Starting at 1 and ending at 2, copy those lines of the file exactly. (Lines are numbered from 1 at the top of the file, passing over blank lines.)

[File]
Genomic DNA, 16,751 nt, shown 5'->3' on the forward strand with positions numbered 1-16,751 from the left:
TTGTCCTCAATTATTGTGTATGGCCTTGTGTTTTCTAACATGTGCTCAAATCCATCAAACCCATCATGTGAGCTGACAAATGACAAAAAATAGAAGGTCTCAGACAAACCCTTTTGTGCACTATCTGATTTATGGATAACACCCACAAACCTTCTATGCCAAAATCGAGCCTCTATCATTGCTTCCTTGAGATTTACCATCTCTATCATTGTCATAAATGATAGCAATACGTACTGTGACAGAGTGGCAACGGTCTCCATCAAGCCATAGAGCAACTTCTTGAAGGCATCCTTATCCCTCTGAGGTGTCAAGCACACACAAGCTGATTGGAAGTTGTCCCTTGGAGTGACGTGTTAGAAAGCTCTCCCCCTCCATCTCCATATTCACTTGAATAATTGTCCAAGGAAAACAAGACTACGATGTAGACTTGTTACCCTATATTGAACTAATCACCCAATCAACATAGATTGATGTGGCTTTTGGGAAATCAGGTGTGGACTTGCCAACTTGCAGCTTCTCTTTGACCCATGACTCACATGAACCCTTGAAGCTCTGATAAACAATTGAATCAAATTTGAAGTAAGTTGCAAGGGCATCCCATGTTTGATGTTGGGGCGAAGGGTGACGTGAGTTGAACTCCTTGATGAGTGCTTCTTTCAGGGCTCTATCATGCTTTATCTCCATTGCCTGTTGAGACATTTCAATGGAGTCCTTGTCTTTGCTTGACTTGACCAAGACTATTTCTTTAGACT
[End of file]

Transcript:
Genomic DNA, 16,751 nt, shown 5'->3' on the forward strand with positions numbered 1-16,751 from the left:
TTGTCCTCAATTATTGTGTATGGCCTTGTGTTTTCTAACATGTGCTCAAATCCATCAAACCCATCATGTGAGCTGACAAATGACAAAAAATAGAAGGTCTCAGACAAACCCTTTTGTGCACTATCTGATTTATGGATAACACCCACAAACCTTCTATGCCAAAATCGAGCCTCTATCATTGCTTCCTTGAGATTTACCATCTCTATCATTGTCATAAATGATAGCAATACGTACTGTGACAGAGTGGCAACGGTCTCCATCAAGCCATAGAGCAACTTCTTGAAGGCATCCTTATCCCTCTGAGGTGTCAAGCACACACAAGCTGATTGGAAGTTGTCCCTTGGAGTGACGTGTTAGAAAGCTCTCCCCCTCCATCTCCATATTCACTTGAATAATTGTCCAAGGAAAACAAGACTACGATGTAGACTTGTTACCCTATATTGAACTAATCACCCAATCAACATAGATTGATGTGGCTTTTGGGAAATCAGGTGTGGACTTGCCAACTTGCAGCTTCTCTTTGACCCATGACTCACATGAACCCTTGAAGCTCTGATAAACAATTGAATCAAATTTGAAGTAAGTTGCAAGGGCATCCCATGTTTGATGTTGGGGCGAAGGGTGACGTGAGTTGAACTCCTTGATGAGTGCTTCTTTCAGGGCTCTATCATGCTTTATCTCCATTGCCTGTTGAGACATTTCAATGGAGTCCTTGTCTTTGCTTGACTTGACCAAGACTATTTCTTTAGACT